William Schabas: One of the principles of human rights of course is that you look beyond the veil of State sovereignty; it is not considered a violation of State sovereignty for the international community to interest itself in what that State is doing within its own borders. Of course, there is no question of enforcing it, and I think that’s where State sovereignty is perhaps brought to bear. When you start saying "you are violating human rights norms, so we are going to go in and enforce them in some way or another" that is where we start to bump into issues of State sovereignty. I think there is probably acceptance internationally now, fairly widespread acceptance, that a country that was committing genocide or a government that was committing genocide against a group within its own population, probably most countries would say "well they can’t hide behind State sovereignty". But, I don’t think that anybody has ever tried to stretch that to the issue of the death penalty. So the real issue is whether or not the treaty is just about talk at this point. It is about whether in a body like the Commission on Human Rights of the United Nations you can talk about how states are imposing the death penalty and whether that is violating the UN charter or whether that is meddling, and I think most people in the human rights community would hesitate at that kind of a suggestion.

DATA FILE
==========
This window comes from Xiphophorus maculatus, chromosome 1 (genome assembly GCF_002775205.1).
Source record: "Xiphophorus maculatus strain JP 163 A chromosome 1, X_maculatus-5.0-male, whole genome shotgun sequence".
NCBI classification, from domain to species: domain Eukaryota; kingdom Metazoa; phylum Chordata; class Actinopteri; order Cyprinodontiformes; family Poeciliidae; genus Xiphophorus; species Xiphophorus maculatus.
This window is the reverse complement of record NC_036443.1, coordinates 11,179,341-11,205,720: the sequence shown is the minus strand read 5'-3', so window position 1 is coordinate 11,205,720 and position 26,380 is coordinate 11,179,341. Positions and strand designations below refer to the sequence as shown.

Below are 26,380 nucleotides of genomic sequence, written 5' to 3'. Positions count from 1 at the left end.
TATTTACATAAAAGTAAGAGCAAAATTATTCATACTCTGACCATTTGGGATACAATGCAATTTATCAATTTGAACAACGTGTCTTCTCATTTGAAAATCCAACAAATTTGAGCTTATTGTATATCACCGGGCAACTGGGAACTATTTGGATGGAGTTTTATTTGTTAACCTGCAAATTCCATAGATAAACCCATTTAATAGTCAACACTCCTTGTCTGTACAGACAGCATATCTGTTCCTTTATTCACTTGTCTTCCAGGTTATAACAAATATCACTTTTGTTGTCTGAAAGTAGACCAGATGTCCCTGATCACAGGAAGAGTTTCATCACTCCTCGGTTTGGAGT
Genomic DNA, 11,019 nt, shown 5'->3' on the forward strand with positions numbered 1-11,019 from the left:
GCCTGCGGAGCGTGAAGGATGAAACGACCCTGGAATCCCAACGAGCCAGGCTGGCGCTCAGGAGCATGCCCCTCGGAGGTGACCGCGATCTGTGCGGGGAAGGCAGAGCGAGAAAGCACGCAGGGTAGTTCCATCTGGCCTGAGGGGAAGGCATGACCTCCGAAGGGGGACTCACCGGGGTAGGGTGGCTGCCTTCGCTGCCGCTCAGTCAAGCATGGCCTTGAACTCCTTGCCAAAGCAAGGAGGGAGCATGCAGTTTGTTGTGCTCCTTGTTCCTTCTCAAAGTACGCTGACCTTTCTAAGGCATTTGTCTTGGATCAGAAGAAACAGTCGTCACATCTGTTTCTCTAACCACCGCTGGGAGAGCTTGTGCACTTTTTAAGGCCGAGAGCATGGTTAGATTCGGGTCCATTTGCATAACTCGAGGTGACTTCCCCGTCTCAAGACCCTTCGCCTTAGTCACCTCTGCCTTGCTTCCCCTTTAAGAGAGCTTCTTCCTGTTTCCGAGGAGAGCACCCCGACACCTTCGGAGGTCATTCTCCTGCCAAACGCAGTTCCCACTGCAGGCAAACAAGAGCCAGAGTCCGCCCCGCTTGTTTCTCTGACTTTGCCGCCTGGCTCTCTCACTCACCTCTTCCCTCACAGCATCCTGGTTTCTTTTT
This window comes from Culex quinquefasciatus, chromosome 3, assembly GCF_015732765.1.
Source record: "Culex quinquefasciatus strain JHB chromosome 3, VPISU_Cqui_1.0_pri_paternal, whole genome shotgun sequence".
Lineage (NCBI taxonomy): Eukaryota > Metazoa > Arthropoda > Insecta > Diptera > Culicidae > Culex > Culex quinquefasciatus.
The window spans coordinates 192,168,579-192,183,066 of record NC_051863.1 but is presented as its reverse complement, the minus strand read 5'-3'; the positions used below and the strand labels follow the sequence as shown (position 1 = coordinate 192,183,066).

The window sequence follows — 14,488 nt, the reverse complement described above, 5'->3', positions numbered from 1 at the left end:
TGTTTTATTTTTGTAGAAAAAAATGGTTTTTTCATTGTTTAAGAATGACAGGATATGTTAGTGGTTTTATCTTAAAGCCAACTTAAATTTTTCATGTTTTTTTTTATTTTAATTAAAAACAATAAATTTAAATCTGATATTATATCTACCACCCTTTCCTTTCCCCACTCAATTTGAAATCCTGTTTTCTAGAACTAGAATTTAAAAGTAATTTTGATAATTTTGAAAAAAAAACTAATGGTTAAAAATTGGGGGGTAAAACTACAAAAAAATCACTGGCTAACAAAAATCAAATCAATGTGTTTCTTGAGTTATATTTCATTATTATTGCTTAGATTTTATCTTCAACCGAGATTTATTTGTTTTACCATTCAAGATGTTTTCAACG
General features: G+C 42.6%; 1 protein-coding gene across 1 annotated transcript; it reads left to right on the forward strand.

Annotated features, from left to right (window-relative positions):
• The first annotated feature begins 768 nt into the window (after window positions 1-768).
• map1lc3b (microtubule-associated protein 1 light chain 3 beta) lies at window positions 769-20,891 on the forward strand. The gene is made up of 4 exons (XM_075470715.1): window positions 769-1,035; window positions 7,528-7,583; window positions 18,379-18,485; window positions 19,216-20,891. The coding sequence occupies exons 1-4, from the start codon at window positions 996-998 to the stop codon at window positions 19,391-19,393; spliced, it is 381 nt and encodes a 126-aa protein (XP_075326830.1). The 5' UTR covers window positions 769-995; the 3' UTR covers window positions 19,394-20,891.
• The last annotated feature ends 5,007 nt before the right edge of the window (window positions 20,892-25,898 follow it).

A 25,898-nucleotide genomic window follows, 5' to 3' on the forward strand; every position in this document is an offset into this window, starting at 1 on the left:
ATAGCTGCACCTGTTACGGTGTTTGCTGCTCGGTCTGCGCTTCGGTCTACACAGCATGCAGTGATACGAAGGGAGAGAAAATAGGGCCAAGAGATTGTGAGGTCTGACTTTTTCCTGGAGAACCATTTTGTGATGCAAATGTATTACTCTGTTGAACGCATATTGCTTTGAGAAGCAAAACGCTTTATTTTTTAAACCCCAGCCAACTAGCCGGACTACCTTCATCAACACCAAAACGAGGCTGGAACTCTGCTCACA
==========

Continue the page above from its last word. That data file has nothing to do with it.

The other part of your question deals with whether we go step-by-step or whether we take an absolutist approach. There is a lot of debate within international law and the international human rights community about this, and I have colleagues for whom I have great respect, who don’t like things, for example, like the moratorium that was implemented in Illinois and perhaps a few other states. They said "well that is terrible because all you do there is fine tune the death penalty to allow it to survive better," and I do not really think that is the case. I think that chipping away at it through various refinements or improvement of it is actually a very positive development. I think that focusing energy and attention on things like execution of juveniles ultimately just draws attention to what a barbaric penalty it is—so that it is ultimately positive. But others will argue you will get to a point where you have eliminated the death penalty for juveniles so you have made the death penalty stronger and more resistant than total abolition. These are things I guess reasonable people disagree on, but I come down on the side of the step-by-step approach actually works, so I am favorable to it.